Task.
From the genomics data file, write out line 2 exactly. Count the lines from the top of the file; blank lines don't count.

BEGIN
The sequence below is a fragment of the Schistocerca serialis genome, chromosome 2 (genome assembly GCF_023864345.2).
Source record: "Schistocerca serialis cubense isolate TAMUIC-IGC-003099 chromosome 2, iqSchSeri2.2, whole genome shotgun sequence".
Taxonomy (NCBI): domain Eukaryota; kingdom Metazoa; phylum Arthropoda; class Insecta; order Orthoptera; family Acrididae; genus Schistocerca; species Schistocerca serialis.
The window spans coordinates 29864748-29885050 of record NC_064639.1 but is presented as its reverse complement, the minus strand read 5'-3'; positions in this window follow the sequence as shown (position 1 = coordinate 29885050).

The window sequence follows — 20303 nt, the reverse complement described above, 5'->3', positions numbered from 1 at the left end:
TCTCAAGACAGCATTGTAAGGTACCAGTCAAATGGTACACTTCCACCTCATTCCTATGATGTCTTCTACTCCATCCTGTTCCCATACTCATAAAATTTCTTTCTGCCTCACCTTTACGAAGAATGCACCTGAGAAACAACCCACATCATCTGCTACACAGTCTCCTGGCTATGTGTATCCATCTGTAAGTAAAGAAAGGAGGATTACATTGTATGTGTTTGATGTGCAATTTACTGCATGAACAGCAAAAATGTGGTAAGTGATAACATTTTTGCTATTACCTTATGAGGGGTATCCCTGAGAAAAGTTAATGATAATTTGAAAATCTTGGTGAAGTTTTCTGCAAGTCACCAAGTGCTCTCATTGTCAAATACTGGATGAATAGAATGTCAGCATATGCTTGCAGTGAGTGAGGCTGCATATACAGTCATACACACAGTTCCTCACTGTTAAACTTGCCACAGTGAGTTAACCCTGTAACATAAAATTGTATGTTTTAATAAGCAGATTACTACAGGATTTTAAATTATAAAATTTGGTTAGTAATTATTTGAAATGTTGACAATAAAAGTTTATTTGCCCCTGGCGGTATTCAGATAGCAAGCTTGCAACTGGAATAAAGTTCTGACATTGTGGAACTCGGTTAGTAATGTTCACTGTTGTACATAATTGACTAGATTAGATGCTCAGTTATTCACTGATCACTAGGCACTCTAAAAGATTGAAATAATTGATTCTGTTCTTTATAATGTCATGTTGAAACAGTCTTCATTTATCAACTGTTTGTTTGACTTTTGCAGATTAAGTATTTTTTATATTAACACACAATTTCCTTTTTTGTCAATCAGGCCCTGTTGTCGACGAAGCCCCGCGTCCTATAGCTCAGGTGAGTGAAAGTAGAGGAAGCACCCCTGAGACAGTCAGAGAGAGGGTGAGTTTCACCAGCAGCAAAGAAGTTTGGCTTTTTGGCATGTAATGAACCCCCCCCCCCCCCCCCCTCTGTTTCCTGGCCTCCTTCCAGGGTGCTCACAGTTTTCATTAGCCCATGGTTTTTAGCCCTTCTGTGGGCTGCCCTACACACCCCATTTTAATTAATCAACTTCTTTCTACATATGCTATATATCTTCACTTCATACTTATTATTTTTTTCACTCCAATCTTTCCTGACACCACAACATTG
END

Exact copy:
Source record: "Schistocerca serialis cubense isolate TAMUIC-IGC-003099 chromosome 2, iqSchSeri2.2, whole genome shotgun sequence".